WoWKit Activity Binders can help you to reach and teach every child. Each binder is full of skill building teaching ideas for preschool and kindergarten that enable you to teach children through their strengths and interests and tap into their natural curiosity.

Secrets of a Well Run Early Childhood Classroom

Young children are wonderful, energetic little beings full of enthusiasm and a zest for life. In a well-run classroom, children are like little bees, their energy a quiet buzz. It is a joy to be these classrooms and watch young minds at work- engaged, curious, making discoveries. But in other classrooms, the bees are like hornets! Their energy stirs up the air around them and makes for pure chaos. In these classrooms teachers are stressed, children are wild, toys are breaking and survival instincts kick in. So, how can you make sure you are the teacher listening to the quiet buzz of good energy? Here is what I’ve found in well run classrooms:

  • Furniture is thoughtfully arranged– avoid wide open spaces. Create cozy nooks and protected areas for special activities like block building or looking at books. Use low shelves or lofts to separate different learning areas.
  • Rules are simple and clear– Create just a few, simple and clear rules and then post them (with simple pictures to support the text). An example might be “We are kind to our friends, We take care of our toys, We listen to our teachers.”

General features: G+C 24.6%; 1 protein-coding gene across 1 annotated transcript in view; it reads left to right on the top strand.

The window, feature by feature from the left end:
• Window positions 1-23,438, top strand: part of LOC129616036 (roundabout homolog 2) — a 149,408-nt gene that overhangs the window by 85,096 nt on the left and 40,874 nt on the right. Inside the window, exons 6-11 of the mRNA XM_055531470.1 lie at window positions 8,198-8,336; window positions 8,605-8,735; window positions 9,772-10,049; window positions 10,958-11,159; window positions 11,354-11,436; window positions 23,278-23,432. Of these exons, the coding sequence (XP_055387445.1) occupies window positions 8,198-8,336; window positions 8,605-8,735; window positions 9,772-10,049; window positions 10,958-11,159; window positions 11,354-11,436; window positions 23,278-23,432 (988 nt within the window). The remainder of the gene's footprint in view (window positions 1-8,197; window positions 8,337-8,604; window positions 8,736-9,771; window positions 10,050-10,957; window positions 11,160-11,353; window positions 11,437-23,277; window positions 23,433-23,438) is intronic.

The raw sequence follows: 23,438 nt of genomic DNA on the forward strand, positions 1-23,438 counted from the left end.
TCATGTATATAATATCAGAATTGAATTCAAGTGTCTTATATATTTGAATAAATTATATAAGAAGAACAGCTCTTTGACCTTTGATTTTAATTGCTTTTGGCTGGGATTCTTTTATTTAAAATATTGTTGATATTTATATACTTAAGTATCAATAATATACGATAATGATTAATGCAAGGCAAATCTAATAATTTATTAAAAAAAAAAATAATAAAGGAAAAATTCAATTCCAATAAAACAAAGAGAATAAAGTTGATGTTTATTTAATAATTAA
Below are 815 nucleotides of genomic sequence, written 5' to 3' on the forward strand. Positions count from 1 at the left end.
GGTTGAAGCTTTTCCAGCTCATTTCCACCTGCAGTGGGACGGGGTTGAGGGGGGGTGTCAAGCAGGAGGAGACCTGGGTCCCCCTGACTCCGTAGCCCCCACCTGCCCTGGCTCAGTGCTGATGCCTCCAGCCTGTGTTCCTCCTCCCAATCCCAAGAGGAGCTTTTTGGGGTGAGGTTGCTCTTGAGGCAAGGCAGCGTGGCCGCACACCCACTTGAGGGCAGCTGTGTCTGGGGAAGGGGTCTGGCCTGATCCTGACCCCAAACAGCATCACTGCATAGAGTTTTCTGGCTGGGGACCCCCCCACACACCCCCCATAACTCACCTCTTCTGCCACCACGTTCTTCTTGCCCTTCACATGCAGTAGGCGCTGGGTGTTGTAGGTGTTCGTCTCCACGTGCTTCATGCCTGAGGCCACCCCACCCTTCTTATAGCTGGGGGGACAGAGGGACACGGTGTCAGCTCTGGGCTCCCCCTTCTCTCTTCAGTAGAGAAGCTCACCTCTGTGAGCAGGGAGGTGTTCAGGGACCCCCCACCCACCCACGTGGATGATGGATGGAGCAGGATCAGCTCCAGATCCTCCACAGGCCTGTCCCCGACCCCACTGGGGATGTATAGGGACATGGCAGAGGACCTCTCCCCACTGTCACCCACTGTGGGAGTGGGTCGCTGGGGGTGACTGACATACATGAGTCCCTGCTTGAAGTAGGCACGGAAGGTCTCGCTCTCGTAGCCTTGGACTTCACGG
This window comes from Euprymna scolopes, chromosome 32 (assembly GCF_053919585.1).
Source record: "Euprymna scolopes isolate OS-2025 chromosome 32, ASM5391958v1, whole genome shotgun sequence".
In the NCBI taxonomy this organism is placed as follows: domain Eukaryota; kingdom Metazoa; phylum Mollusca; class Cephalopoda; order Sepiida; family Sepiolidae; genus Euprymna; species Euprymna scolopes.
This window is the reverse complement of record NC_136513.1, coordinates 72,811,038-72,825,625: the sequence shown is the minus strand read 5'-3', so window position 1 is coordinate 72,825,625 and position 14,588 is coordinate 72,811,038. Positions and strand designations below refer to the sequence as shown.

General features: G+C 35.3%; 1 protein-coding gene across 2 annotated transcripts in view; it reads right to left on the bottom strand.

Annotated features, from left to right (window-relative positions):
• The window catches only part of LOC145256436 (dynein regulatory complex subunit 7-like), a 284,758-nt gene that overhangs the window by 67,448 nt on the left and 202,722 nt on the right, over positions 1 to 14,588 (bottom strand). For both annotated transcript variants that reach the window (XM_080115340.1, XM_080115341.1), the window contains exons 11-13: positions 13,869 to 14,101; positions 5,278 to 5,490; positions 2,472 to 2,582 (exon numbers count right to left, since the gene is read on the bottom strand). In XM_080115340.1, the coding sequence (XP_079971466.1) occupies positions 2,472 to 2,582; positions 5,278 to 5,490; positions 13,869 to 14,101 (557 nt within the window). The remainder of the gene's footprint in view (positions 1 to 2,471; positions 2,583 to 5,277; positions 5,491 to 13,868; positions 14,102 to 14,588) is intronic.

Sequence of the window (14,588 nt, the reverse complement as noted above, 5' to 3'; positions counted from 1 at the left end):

• Expectations are clear– yes, children need to know the rules, but they also need to know what you expect from them in terms of behavior and productivity. Just as important is that they know what to expect from you. Consistency is key!
  • Teachers get to know individuals– With a friendly greeting each morning and some one-on-one time scattered throughout the day or week, effective teachers know the likes, dislikes, fears and interests of each child.
  • Transitions are structured– Through the use of transition activities like songs, rituals or routines, children know what is expected of them and are guided through moments of transition.
  • Teachers encourage reflective thinking– Instead of praising or scolding, teachers encourage children to think about their recent actions or experiences, to notice how their behavior effected others and how they might do things differently next time.
  • Teachers give students jobs and responsibilities– Children feel important when they have a “teacher job” to do. Successful teachers invite children take over simple tasks like setting the table, watering plants, sweeping the floor, setting out papers, etc.
  • Teachers act as role models– Teachers are proactive instead of reactive and always speak calmly and respectfully to children. Remember, children learn by watching what you do, not so much by listening to what you say.